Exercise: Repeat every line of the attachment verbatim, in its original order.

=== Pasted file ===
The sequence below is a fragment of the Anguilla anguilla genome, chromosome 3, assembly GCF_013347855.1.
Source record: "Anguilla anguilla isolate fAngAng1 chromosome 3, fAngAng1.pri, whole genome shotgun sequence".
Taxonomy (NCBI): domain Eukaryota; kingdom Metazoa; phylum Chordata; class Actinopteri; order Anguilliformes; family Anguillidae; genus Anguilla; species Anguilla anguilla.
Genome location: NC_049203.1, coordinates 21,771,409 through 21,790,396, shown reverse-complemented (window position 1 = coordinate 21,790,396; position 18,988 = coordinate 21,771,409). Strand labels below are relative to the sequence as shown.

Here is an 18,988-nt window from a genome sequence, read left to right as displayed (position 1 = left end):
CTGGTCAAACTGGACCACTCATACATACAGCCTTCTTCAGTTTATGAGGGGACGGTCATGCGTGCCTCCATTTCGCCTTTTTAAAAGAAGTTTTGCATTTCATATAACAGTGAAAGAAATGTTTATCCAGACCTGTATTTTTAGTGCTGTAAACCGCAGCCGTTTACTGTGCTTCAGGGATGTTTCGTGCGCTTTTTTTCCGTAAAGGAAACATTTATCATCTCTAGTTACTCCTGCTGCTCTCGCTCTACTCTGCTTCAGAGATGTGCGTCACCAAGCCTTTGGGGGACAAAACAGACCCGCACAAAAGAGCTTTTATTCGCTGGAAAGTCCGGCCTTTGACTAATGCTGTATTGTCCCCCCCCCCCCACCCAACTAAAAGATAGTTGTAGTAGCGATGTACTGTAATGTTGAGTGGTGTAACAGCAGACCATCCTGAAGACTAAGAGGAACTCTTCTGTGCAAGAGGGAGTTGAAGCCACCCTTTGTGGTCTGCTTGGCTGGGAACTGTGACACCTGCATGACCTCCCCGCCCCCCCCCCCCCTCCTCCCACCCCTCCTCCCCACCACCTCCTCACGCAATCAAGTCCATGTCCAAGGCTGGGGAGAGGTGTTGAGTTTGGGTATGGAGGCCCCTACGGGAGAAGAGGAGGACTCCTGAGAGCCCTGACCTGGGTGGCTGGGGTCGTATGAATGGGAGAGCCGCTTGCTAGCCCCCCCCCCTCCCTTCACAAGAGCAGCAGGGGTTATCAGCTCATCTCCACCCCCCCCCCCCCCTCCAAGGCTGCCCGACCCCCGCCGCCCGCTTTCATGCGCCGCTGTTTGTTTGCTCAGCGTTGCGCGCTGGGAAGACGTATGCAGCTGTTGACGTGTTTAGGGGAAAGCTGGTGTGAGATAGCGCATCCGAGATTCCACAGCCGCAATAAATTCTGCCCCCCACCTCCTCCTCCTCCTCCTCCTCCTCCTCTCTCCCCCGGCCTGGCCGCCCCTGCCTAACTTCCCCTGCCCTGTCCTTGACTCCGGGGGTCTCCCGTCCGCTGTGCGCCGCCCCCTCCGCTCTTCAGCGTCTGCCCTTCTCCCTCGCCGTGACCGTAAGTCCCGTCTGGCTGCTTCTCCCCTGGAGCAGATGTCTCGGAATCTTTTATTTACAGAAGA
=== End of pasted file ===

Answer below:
The sequence below is a fragment of the Anguilla anguilla genome, chromosome 3, assembly GCF_013347855.1.
Source record: "Anguilla anguilla isolate fAngAng1 chromosome 3, fAngAng1.pri, whole genome shotgun sequence".
Taxonomy (NCBI): domain Eukaryota; kingdom Metazoa; phylum Chordata; class Actinopteri; order Anguilliformes; family Anguillidae; genus Anguilla; species Anguilla anguilla.
Genome location: NC_049203.1, coordinates 21,771,409 through 21,790,396, shown reverse-complemented (window position 1 = coordinate 21,790,396; position 18,988 = coordinate 21,771,409). Strand labels below are relative to the sequence as shown.

Here is an 18,988-nt window from a genome sequence, read left to right as displayed (position 1 = left end):
CTGGTCAAACTGGACCACTCATACATACAGCCTTCTTCAGTTTATGAGGGGACGGTCATGCGTGCCTCCATTTCGCCTTTTTAAAAGAAGTTTTGCATTTCATATAACAGTGAAAGAAATGTTTATCCAGACCTGTATTTTTAGTGCTGTAAACCGCAGCCGTTTACTGTGCTTCAGGGATGTTTCGTGCGCTTTTTTTCCGTAAAGGAAACATTTATCATCTCTAGTTACTCCTGCTGCTCTCGCTCTACTCTGCTTCAGAGATGTGCGTCACCAAGCCTTTGGGGGACAAAACAGACCCGCACAAAAGAGCTTTTATTCGCTGGAAAGTCCGGCCTTTGACTAATGCTGTATTGTCCCCCCCCCCCCACCCAACTAAAAGATAGTTGTAGTAGCGATGTACTGTAATGTTGAGTGGTGTAACAGCAGACCATCCTGAAGACTAAGAGGAACTCTTCTGTGCAAGAGGGAGTTGAAGCCACCCTTTGTGGTCTGCTTGGCTGGGAACTGTGACACCTGCATGACCTCCCCGCCCCCCCCCCCCCTCCTCCCACCCCTCCTCCCCACCACCTCCTCACGCAATCAAGTCCATGTCCAAGGCTGGGGAGAGGTGTTGAGTTTGGGTATGGAGGCCCCTACGGGAGAAGAGGAGGACTCCTGAGAGCCCTGACCTGGGTGGCTGGGGTCGTATGAATGGGAGAGCCGCTTGCTAGCCCCCCCCCCTCCCTTCACAAGAGCAGCAGGGGTTATCAGCTCATCTCCACCCCCCCCCCCCCCTCCAAGGCTGCCCGACCCCCGCCGCCCGCTTTCATGCGCCGCTGTTTGTTTGCTCAGCGTTGCGCGCTGGGAAGACGTATGCAGCTGTTGACGTGTTTAGGGGAAAGCTGGTGTGAGATAGCGCATCCGAGATTCCACAGCCGCAATAAATTCTGCCCCCCACCTCCTCCTCCTCCTCCTCCTCCTCCTCTCTCCCCCGGCCTGGCCGCCCCTGCCTAACTTCCCCTGCCCTGTCCTTGACTCCGGGGGTCTCCCGTCCGCTGTGCGCCGCCCCCTCCGCTCTTCAGCGTCTGCCCTTCTCCCTCGCCGTGACCGTAAGTCCCGTCTGGCTGCTTCTCCCCTGGAGCAGATGTCTCGGAATCTTTTATTTACAGAAGA